The new evidence prompted an appeal. It was rejected on Friday based on the “credibility” of his autism diagnosis.
https://www.rt.com/uk/399568-alex-henry-joint-enterprise/

Jon Robins 2019 - The Justice Trap - It could be you for Bylinetimes
Excerpts:
Alex Henry had a troubled past. He dropped out of school and through his teenage years came into contact with numerous agencies including the local CAMHS, the child and adolescent mental health service, family therapists and social workers. All four boys had convictions relating to knives.

What followed was a moment of stupidity that left one young person dead and ruined the lives of others. The facts are disputed.

On Henry’s account, he saw a friend in trouble. As he approached, he claimed to have picked up Grant-Murray’s dropped mobile, thrown it at one of the other group and attempted to punch another. That, he claimed, was the extent of his involvement. Bourhane claimed ‘the white boy’ (Henry) had ‘a shiny object’ in his hand and another told the police it was a knife but he was not so confident at trial.

https://bylinetimes.com/2019/03/22/the-justice-trap-joint-enterprise/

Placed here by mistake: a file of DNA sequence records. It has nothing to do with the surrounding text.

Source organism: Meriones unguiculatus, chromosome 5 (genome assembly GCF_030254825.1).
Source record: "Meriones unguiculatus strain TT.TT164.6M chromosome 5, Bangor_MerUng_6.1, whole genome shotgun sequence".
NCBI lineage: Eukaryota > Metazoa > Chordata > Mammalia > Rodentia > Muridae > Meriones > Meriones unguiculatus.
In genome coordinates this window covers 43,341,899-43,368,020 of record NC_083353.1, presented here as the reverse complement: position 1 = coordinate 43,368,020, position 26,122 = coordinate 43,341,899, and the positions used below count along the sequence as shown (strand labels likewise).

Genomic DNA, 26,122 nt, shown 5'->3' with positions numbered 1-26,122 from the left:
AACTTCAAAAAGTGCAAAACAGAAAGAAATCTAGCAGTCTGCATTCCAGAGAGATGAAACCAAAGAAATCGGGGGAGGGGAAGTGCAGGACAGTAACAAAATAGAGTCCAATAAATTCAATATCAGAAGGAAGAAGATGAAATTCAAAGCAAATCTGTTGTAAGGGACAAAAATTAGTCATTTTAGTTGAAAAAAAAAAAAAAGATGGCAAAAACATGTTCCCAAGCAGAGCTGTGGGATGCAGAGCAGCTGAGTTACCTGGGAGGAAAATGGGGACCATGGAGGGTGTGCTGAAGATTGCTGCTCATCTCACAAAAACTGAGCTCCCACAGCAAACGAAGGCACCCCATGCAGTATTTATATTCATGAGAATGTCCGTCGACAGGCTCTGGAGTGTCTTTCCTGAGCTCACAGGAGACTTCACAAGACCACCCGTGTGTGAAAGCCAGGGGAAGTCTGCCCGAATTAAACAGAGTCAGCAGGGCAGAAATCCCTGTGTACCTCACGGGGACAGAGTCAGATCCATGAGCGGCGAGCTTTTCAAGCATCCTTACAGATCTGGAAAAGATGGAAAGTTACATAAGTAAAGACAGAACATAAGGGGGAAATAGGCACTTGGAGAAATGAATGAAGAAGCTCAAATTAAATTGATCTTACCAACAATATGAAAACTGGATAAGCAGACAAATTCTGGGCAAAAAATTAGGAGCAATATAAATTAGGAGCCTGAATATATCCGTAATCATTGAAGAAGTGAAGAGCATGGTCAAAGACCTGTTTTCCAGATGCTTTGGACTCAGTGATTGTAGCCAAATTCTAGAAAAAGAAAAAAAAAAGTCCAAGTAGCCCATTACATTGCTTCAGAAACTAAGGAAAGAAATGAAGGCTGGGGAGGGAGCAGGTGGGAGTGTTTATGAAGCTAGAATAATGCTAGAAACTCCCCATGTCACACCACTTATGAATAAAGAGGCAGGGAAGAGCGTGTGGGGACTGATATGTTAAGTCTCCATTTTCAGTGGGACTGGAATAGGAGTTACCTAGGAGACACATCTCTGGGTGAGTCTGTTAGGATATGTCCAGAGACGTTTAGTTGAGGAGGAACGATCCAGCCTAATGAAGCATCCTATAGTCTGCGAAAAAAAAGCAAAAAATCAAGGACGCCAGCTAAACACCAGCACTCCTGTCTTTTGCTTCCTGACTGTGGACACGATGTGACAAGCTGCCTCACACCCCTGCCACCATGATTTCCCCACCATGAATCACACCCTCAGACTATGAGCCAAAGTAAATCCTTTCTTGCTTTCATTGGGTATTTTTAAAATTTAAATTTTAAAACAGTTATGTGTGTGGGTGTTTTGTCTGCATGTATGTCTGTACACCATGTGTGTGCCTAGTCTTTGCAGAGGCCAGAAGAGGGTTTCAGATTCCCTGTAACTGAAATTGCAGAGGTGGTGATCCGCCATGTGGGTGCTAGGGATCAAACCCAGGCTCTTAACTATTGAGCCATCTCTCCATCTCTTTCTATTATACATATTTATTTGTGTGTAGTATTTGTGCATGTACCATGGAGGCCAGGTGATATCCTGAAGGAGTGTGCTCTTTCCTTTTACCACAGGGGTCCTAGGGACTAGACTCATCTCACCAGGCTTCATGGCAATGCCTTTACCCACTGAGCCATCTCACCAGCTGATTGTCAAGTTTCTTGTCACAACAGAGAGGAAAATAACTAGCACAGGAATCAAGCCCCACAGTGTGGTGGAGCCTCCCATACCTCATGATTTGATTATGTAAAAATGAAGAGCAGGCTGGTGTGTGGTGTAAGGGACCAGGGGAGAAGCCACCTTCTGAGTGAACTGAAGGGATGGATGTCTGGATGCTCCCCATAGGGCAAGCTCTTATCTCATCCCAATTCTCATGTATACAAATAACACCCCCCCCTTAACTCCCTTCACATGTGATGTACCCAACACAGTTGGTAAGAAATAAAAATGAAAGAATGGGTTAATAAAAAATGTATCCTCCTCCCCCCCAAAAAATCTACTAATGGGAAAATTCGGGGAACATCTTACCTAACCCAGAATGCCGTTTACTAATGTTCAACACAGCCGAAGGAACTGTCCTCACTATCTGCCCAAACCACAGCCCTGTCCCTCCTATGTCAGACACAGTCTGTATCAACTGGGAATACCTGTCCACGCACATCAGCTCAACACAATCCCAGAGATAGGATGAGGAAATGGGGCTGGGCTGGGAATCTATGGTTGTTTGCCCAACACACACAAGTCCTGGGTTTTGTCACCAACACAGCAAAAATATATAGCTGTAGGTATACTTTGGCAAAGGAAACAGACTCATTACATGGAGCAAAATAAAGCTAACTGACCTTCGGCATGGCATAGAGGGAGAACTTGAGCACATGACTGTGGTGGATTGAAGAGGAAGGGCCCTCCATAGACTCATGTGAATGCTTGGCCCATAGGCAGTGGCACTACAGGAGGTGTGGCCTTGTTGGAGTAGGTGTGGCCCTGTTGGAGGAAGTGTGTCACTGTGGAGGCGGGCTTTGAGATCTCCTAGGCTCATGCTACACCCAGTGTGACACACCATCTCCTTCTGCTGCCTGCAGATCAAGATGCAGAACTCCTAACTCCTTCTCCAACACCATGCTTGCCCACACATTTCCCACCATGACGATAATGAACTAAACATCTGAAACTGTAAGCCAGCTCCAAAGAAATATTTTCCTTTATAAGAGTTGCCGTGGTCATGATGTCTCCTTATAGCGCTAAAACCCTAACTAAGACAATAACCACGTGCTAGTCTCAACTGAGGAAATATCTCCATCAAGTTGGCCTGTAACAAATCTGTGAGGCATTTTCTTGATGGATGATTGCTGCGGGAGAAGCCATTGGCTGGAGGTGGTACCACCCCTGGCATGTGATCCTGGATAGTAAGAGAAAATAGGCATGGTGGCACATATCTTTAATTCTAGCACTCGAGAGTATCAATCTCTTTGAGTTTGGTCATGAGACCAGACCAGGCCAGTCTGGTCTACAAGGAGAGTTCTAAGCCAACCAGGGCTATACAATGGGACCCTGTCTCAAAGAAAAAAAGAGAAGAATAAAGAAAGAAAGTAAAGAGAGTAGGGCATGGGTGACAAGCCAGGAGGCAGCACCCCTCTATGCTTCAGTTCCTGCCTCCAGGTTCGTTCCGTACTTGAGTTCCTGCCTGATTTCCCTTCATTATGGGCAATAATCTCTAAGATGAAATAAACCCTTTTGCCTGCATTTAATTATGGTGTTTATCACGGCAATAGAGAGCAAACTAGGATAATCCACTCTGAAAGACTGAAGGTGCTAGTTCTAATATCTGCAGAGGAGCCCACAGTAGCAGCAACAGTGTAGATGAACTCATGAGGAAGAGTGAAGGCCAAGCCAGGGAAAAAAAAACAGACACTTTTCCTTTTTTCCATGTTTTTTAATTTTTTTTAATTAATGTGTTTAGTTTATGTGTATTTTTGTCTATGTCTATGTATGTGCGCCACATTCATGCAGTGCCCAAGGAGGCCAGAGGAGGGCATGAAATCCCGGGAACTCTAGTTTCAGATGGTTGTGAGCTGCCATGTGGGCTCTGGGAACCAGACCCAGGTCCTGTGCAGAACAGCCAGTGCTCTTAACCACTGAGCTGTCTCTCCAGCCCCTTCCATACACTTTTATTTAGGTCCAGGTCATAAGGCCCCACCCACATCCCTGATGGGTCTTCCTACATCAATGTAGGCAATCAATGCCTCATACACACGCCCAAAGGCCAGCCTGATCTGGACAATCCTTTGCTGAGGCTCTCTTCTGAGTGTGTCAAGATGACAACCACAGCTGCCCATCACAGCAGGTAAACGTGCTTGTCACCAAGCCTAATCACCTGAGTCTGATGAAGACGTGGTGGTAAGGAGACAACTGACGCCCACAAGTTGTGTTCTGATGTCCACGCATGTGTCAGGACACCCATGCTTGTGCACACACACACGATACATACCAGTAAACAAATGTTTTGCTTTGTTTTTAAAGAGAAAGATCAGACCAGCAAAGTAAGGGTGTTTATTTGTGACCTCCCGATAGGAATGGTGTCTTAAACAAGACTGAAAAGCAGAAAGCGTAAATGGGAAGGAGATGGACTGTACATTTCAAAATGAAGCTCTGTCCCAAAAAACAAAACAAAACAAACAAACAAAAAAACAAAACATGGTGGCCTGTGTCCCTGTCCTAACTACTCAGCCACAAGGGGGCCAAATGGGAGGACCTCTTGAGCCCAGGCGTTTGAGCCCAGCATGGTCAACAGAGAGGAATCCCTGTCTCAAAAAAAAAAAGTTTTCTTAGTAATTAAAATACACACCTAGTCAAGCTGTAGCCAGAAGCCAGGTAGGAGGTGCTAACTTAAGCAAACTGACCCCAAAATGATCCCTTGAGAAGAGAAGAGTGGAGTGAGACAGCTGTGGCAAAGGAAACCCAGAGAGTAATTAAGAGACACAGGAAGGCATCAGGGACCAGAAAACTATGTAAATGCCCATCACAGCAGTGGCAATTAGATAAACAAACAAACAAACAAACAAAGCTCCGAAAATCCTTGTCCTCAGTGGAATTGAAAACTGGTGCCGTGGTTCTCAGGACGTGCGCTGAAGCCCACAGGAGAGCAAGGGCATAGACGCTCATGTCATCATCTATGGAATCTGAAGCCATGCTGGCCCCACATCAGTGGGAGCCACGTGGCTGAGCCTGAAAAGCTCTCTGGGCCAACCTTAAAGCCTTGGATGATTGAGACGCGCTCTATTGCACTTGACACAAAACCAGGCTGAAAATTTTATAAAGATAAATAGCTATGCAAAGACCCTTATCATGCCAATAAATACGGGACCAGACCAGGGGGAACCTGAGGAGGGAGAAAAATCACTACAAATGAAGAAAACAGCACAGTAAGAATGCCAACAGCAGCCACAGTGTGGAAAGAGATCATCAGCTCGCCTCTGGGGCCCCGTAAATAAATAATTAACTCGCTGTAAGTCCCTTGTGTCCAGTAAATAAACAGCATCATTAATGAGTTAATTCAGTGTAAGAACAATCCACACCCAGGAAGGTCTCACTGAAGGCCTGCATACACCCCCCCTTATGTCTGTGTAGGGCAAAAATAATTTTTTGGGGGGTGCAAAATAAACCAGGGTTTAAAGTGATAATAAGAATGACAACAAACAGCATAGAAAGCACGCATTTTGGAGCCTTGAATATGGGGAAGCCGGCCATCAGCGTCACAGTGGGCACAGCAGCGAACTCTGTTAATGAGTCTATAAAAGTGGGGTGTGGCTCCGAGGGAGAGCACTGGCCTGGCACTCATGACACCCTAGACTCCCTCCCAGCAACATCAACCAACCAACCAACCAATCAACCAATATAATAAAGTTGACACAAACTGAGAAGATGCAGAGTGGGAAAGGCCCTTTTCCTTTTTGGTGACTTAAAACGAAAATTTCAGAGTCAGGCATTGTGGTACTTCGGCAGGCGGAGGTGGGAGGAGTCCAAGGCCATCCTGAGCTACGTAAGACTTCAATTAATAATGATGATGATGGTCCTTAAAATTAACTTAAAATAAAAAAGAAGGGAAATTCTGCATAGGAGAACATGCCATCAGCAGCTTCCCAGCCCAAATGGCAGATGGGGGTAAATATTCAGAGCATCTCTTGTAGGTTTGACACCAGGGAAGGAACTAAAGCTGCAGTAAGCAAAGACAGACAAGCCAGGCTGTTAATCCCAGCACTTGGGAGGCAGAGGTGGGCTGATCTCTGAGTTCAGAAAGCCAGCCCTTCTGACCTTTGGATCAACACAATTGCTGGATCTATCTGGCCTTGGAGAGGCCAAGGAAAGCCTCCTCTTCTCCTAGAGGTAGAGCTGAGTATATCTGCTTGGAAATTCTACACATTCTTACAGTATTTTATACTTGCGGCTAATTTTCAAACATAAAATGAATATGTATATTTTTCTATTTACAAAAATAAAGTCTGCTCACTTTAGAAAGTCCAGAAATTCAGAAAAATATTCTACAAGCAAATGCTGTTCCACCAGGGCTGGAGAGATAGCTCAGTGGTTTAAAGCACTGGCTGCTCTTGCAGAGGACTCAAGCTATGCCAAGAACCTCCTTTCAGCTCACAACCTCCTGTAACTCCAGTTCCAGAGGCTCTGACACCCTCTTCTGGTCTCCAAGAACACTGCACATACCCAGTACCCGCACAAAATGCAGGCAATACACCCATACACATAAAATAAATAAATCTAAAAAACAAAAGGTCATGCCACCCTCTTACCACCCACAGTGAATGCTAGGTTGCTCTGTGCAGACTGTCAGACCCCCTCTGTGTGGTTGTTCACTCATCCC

« Last Edit: May 14, 2020, 06:47:19 PM by Nicholas »
A Lie Can Travel Halfway Around the World While the Truth Is Putting On Its Shoes

Offline Nicholas

Re: Those outside prison fighting one another
« Reply #26 on: May 14, 2020, 06:53:34 PM »
Baroness Newlove, whose husband was battered to death in front of his own family, asks why nobody told her that his killer is free to swagger around her home town - 22nd Feb 2020
Excerpt:
For this week they learnt that for the past 18 months, one of the youths responsible for Garry's death, Jordan Cunliffe, now 28, has been held at an open prison in preparation for his imminent release on parole.
Unbeknown to Lady Newlove, he has been free to wander the streets of Warrington, where the family, including the girls' 87-year-old grandmother, still live.
Garry Newlove, who had survived stomach cancer when he was 32, had rushed out of the family home in Warrington, Cheshire, to try to stop the youths vandalising his wife's car
Allowed out to work and visit his own family unsupervised at weekends, he could have walked past them in the street or bumped into them in a shop. No one had told them this was

https://www.dailymail.co.uk/news/article-8031135/Baroness-Newlove-husband-battered-death-family.html

Widow's fury as thug who killed dad-of-three Garry Newlove in murder that shocked Britain boozes in his cell to celebrate potential prison release
”The widow of Garry Newlove spoke of her fury yesterday after one of the yobs who beat him to death held a party in his prison cell to celebrate his impending release.